It will be hard to fill the void left by former Oregon softball head coach Mike White, but new-hire Melyssa Lombardi has a pedigree that might propel the Ducks into the national championship.
During her 21 years as Oklahoma’s pitching coach, Lombardi coached two USA softball pitchers-of-the-year and four national championship teams. She knows what it takes to win.
“The most important thing is to win and that [the pitchers] find a way to pick each other up,” Lombardi said. “If I have someone starting and they’re struggling a little bit, that the other one comes in and says ‘I got you. No problem. I’m going to get this done for you. I’m going to get this done for our team.’”
Lombardi’s first job will be to get the pitchers to buy into her distribution of innings, based on who she feels can win each inning for her team. Although she is inheriting three true aces in Megan Kleist (21-7 and a 1.32 ERA), Miranda Elish (25-2 and a 1.20 ERA) and Maggie Balint (7-1 and a 2.11 ERA), it shouldn’t be a problem to get them to buy in.
“You think of softball, what do you think of? You think of pitching,” Lombardi said. “To have three number ones, you can go a long way with three number ones.”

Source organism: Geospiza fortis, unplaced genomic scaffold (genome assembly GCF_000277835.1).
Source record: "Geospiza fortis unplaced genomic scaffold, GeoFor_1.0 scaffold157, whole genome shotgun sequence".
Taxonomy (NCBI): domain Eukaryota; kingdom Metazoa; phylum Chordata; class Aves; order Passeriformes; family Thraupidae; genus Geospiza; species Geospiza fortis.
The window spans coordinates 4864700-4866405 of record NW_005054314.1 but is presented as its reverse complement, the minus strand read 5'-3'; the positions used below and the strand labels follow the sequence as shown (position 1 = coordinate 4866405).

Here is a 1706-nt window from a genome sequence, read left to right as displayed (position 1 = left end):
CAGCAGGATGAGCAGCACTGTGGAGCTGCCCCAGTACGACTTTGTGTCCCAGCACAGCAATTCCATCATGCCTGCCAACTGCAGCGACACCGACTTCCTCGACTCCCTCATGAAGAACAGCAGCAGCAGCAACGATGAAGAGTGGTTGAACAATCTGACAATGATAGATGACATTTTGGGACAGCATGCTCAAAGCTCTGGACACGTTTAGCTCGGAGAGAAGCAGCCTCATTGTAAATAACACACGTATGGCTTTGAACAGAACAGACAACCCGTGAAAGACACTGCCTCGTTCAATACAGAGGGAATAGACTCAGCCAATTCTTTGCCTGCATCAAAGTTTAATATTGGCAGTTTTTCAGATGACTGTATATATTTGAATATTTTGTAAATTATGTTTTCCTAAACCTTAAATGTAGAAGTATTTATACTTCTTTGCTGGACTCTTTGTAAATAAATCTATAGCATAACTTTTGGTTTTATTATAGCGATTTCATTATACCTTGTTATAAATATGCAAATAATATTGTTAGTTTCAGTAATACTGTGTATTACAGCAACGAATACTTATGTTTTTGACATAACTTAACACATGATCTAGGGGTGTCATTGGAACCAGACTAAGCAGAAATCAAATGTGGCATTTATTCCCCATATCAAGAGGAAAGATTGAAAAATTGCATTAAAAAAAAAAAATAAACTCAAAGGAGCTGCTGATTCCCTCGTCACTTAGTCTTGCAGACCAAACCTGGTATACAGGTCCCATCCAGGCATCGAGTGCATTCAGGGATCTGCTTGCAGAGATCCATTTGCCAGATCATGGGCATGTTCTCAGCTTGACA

Although all three pitchers have excelled mostly as starters in their careers, they do have some experience out of the bullpen. Balint has the most career relief appearances with 22, while having the same number reliefs as Elish last season with eight. Kleist has 16 in her career.
“One thing I want them to understand right from the start is don’t get caught up in numbers and innings and all that, get caught up in ‘What do we need from you in order to win the game?’” Lombardi said. “So if somebody starts and I need another to come in and close, and maybe get one out. That one out is just as huge as the 6 and 2/3 innings that the other one threw.”
Lombardi is familiar with dominant staffs. At Oklahoma, she coached one of the best of all time, winning national championships in 2016 and 2017. In 2018, starting pitchers Paige Parker (31-3 with a 0.82 ERA) and Mariah Lopez (14-0 with a 1.56 ERA) and relief-ace Paige Lowary (10-2 with a 1.09 ERA) helped Oklahoma lead the NCAA with a 1.12 ERA.
“I think that’s really important that we brought in somebody who’s really good with pitching, catching, knowing the game and just having a résumé like she has,” Kleist said. “That way it keeps girls not only for this year, but years on.”
Although it will be hard at first to move on from the Mike White era, Lombardi seems to be the right coach to not only carry on that legacy, but further it.
“I think to get to Oklahoma City, you’ve got to have great athletes and they’ve got to be able to work together and understand the season,” Lombardi said. “To me, usually the last team that’s standing is the team that really knows how to be mentally tough.”
Follow Maverick Pallack on Twitter @mavpallack